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Define followings : Abstraction, Refinement, Functional Independence, Information Hiding & explanation of the complete software architectural design process.


Define followings : Abstraction, Refinement, Functional Independence, Information Hiding.

Abstraction :   
                          It aims to reduce duplication of information in a program ( usually with emphasis on code duplication) whenever practical by making use of abstractions provided by the programming language or software libraries.  Abstraction is one of the most important techniques in software engineering and is closely related to two other important techniques, encapsulation and information hiding.  All three techniques are used to reduce complexity.

Refinement :
                        Refinement is a generic term of computer science that encompasses various approaches for producing correct computer programs and simplifying existing programs to enable their formal verification.  In formal methods, program refinement is the verifiable transformation of an abstract(high level) formal specification into a concrete(low level) executable program. Step-wise refinement allows this process to be done in stages.

Functional Independence :
                                               By the term, functional independence, we mean that a module performs a single task and needs very little interaction with other modules.
       A module the is highly cohesive and also has low coupling with other modules is said to be functional independent of the other modules.  It is designing the modules in such a way that each module has s specific functional requirements.  It is measured using cohesion and coupling.

Information Hiding : 
                                    Information hiding is shielding the internal details of a module's processing from other modules.  For example, most procedural programming languages ( like Pascal and c ) have static scope  rules, making local variables in sub-programs inaccessible outside the sub-program.  This scoping mechanism hides local variables inside sub-programs.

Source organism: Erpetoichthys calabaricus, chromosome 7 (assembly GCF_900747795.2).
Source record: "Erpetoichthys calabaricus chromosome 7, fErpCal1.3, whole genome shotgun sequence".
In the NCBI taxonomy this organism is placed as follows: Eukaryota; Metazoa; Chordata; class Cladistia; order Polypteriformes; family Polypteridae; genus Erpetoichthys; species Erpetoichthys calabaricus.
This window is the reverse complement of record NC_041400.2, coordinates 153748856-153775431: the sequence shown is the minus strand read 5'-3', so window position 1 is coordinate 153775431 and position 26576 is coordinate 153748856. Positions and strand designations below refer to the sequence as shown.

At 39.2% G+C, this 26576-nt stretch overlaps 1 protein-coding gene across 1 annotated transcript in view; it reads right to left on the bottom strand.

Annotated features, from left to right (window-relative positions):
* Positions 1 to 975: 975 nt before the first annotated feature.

The principle of Information Hiding is of fundamental importance in software design and is given as :
                 
Modules should hide private information

Information hiding is good for both the module that hides its internals and for the rest of the program.

(b).  Architectural design process :

                         Software architecture is the design process for identifying the sub-system making up a system and the framework for sub-system control and communication is a architectural design.  The output of this design process is a description of the software architecture.
  • It is an early stage of the system design process.
  • Represents the link between specification and design processes.
  • Often carried out in parallel with some specification activities.
  • It involves identifying major system components and their communications.

Architecture and system characteristics :

  1. Performance :  Localise critical operations and minimise communications. Use large rather than fine-grain components.
  2. Security :  Use a layered architecture with critical assets in the inner layers.
  3. Safety :  Localise safety-critical features in a small number of sub-systems.
  4. Availability :  Include redundant components and mechanisms for fault tolerance.
  5. Maintainability :  Use fine-grain, replaceable components.

Architectural design decisions :

  • Is there a generic application architecture that can be used ?
  • How will the system be distributed ?
  • What architectural styles are appropriate ?
  • How will the system be decomposed into modules?
  • What control strategy should be used?
  • How will the architectural design be evaluated?
  • How should the architecture be documented?
Architecture reuse : Systems in the same domain often have similar architectures that reflect domain concepts.  Application product lines are built around core architecture with variants that satisfy particular customer requirements.

Architectural styles :  The architectural model of a system may conform to a generic architectural model or style.  An awareness of these styles can simplifying problem of defining system architectures.  However, most large systems are heterogeneous and do not follow a single architectural style.

Architectural models :
  • Used to document an architectural design.
  • Static structural model that shows the major system components.
  • Dynamic process model that shows the process structure of the system.
  • Interface model that defines sub-system interfaces.
  • Relationships model such as a data-flow model that shows sub-system relationships.
  • Distribution model that shows how sub-systems are distributed across computers.


 

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